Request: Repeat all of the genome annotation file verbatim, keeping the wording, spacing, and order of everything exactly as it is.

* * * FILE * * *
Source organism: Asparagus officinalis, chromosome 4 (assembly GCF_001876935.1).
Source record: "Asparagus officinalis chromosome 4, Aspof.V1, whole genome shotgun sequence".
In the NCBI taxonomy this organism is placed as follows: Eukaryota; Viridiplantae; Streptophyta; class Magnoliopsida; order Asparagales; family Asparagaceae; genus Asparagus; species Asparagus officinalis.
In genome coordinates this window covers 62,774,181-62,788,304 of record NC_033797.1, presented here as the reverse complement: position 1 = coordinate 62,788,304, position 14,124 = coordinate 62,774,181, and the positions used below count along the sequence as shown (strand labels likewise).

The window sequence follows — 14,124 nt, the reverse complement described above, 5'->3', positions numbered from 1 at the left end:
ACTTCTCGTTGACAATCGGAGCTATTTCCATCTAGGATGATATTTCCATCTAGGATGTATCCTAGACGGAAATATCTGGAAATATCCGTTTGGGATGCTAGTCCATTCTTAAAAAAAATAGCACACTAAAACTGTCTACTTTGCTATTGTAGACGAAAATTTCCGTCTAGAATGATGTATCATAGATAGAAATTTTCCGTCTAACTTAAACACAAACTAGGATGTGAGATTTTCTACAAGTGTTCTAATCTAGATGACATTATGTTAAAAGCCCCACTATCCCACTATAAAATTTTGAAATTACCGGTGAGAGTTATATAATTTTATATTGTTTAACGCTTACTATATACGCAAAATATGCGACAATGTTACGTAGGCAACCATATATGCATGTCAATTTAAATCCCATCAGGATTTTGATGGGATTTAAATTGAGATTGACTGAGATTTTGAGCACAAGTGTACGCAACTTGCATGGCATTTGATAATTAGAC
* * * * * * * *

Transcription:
Source organism: Asparagus officinalis, chromosome 4 (assembly GCF_001876935.1).
Source record: "Asparagus officinalis chromosome 4, Aspof.V1, whole genome shotgun sequence".
In the NCBI taxonomy this organism is placed as follows: Eukaryota; Viridiplantae; Streptophyta; class Magnoliopsida; order Asparagales; family Asparagaceae; genus Asparagus; species Asparagus officinalis.
In genome coordinates this window covers 62,774,181-62,788,304 of record NC_033797.1, presented here as the reverse complement: position 1 = coordinate 62,788,304, position 14,124 = coordinate 62,774,181, and the positions used below count along the sequence as shown (strand labels likewise).

The window sequence follows — 14,124 nt, the reverse complement described above, 5'->3', positions numbered from 1 at the left end:
ACTTCTCGTTGACAATCGGAGCTATTTCCATCTAGGATGATATTTCCATCTAGGATGTATCCTAGACGGAAATATCTGGAAATATCCGTTTGGGATGCTAGTCCATTCTTAAAAAAAATAGCACACTAAAACTGTCTACTTTGCTATTGTAGACGAAAATTTCCGTCTAGAATGATGTATCATAGATAGAAATTTTCCGTCTAACTTAAACACAAACTAGGATGTGAGATTTTCTACAAGTGTTCTAATCTAGATGACATTATGTTAAAAGCCCCACTATCCCACTATAAAATTTTGAAATTACCGGTGAGAGTTATATAATTTTATATTGTTTAACGCTTACTATATACGCAAAATATGCGACAATGTTACGTAGGCAACCATATATGCATGTCAATTTAAATCCCATCAGGATTTTGATGGGATTTAAATTGAGATTGACTGAGATTTTGAGCACAAGTGTACGCAACTTGCATGGCATTTGATAATTAGAC